What Do You Need Next?

Bonus Piece in a Four-Part Mini-Course on How to Navigate Life's Most Challenging Decisions

Victor Saad

Founder

I was a chubby kid. Husky jeans, Little Debbie snacks, last one to finish the mile in gym class…you get the picture.

And I loved it. I enjoyed being the king of belly flops and the winner of any food-eating contest.

Then, during some my of middle school and high school years, things got hard at home. To cope, I threw myself into every extracurricular activity possible. Soccer was my favorite. And since I wasn’t very fast, I thought goalie was the best position for me.

That illusion soon faded when I actually started playing the game. Being too slow to stop a ball, I quickly traded my zebra cakes for healthier snacks and spent time before and after practice doing extra work to get into better shape. I couldn’t afford nice soccer gear either. Not having the newest and greatest goalie gloves, or gloves at all, meant that I got used to catching the ball again and again with nothing more than my bare hands.

Then one day, an older goalie gave me a pair of lightly used gloves and I was amazed. The gloves had seemingly given me Spiderman abilities to catch anything. Eventually, I learned I was best when I practiced with no gloves and played games with gloves. That way, I wouldn’t rely on them too much. It turned out that learning without the gloves worked to my advantage. I still practice and play that way today (hooray for old-man-pick-up games).

Getting a Boost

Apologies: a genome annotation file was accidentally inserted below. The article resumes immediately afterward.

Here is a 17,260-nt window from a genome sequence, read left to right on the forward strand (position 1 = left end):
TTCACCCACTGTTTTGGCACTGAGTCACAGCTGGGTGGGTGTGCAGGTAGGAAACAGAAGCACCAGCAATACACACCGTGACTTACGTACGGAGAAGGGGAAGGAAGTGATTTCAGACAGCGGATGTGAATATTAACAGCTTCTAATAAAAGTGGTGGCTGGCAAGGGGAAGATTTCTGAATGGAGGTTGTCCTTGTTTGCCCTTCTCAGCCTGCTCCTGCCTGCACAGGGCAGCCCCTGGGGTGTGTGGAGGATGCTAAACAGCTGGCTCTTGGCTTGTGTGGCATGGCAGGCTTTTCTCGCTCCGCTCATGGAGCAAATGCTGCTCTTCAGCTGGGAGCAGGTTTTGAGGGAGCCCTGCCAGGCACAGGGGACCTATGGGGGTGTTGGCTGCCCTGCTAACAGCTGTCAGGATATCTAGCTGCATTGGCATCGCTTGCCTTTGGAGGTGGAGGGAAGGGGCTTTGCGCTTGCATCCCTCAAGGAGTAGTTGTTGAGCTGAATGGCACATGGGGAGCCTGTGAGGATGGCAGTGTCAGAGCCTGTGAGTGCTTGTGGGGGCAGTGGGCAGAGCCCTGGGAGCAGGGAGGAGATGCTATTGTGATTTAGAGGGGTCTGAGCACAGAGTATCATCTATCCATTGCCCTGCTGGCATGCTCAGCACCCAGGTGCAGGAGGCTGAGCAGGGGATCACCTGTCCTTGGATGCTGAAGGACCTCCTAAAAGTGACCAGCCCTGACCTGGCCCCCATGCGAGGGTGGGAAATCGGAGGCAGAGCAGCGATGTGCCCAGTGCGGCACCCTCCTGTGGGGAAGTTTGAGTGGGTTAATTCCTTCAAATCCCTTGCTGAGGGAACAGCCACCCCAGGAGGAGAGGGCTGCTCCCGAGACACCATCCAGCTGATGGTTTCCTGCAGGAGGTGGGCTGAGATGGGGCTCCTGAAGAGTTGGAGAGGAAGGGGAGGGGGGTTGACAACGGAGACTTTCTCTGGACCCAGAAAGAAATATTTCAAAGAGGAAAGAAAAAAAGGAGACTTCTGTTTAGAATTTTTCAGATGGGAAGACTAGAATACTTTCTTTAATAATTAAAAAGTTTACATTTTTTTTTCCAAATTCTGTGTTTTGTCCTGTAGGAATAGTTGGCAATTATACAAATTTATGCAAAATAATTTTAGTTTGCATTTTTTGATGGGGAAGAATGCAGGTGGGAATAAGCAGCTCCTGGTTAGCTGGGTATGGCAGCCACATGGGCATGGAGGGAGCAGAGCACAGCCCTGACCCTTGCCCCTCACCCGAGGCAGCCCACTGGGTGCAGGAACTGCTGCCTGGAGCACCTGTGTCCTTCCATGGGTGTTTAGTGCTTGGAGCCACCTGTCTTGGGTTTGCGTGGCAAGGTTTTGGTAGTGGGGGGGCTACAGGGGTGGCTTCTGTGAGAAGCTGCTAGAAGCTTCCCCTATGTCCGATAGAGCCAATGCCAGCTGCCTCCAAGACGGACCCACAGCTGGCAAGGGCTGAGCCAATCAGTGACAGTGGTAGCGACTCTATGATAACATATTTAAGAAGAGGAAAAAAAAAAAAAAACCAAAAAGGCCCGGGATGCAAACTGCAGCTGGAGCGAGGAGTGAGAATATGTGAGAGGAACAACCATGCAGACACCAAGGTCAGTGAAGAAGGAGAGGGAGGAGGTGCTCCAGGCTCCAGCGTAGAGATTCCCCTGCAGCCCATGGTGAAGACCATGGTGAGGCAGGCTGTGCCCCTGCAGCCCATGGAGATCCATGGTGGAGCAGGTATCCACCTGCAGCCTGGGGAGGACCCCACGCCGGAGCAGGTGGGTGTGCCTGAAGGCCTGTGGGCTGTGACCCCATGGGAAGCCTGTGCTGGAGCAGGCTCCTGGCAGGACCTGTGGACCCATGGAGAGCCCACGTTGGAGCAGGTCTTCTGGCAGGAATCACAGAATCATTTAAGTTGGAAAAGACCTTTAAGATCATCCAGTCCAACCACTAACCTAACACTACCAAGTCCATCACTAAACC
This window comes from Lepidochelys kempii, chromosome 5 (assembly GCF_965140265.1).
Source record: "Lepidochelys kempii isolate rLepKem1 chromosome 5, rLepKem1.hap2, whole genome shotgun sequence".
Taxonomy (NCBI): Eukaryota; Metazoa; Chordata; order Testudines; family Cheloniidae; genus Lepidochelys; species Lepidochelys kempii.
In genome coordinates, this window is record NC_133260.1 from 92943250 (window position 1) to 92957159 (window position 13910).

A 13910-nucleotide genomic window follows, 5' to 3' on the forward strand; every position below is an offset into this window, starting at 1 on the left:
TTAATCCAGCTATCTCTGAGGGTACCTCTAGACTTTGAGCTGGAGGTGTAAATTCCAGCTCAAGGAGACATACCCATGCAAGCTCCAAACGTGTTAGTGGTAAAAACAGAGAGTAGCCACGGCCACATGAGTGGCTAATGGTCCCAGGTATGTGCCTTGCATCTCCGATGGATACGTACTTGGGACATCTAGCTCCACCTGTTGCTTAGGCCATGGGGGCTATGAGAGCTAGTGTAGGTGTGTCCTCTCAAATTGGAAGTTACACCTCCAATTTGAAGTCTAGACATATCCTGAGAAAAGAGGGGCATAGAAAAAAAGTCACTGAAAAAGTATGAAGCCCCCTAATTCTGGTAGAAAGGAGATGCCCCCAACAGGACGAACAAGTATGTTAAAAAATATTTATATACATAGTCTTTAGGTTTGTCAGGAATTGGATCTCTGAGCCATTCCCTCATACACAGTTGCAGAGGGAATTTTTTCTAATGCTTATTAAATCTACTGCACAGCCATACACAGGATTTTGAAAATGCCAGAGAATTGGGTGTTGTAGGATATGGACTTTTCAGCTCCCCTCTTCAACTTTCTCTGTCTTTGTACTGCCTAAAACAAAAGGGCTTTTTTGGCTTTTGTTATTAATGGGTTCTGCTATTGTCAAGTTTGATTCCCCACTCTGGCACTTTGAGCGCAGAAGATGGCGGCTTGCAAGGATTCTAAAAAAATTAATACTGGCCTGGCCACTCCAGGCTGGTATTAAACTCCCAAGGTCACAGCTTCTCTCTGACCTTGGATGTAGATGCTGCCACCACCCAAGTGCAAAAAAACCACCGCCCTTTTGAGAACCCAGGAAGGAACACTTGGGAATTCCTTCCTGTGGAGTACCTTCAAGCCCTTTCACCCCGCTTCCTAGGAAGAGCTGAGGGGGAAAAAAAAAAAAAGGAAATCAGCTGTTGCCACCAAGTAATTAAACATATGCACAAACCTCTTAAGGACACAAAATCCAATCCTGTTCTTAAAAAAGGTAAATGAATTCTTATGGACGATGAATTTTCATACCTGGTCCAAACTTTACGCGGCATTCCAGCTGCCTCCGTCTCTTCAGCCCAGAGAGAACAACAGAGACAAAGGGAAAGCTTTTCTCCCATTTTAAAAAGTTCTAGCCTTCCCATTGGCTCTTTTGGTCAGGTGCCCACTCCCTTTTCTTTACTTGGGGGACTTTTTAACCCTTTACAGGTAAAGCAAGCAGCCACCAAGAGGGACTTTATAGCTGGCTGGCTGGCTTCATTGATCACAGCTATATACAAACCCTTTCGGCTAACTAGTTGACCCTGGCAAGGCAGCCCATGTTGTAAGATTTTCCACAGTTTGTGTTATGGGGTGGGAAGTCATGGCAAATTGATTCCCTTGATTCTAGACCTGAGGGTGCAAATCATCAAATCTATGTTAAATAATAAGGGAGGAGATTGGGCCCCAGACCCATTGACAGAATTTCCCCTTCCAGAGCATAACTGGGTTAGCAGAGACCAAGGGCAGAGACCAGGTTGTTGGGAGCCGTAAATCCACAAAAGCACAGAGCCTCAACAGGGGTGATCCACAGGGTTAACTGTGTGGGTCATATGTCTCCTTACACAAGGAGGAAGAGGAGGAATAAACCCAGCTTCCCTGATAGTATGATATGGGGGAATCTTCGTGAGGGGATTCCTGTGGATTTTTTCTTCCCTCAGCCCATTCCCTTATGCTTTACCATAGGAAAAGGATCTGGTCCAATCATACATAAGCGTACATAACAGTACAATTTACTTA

If you’ve been following along this month, you may already have an idea of the next thing you’re interested in doing in to change your life, community, or world for the better. As you embark on a project or experience, take stock of what you’ll need to make it fly. If you’re missing something, don’t let that hold you back. It could even be helpful to not have that thing yet (no goalie gloves = stronger hands, better form, better catching, etc).

At the same time, it’s helpful to be explicit about the things you need to clear potential barriers. They’ll energize your work and push you through the dips. Think of these things as “Boosters” for your project. For example, most of us may feel more time or resources would be helpful. Those things usually are. But if you can be specific about what kind of time (ie: Saturday mornings for a month) or resources ($xx for materials), the easier it is to search or ask for them.

So your very final step before getting started is to note which Boosters you need.

Here are ten we see again and again:

Time: Days or weeks to work on the project
Connections: Introductions to people who are working on similar projects
Knowledge: Books, articles, classes, resources to learn more about the topic
Money: Resources to make something come to life
Feedback: Advice from someone who’s had experience with what you’re attempting
Supplies: Specific tools you don’t have
Milestones: A clear plan and checkpoints, usually with accountability
Habits: Setting small, continuous actions to make your project come to life
Skills: Teaching around specific activities necessary to complete your project

Which Booster(s) do you need for what you’re working on next?

PS: We’re making a deck of cards for you to think about this question with friends and colleagues. Learn more here.

posted by

Victor Saad

Founder

I’m an author, educator, and community builder living in Chicago. I started Experience Institute, an organization helping college students and career professionals learn and grow through short-term, real-world experiences.

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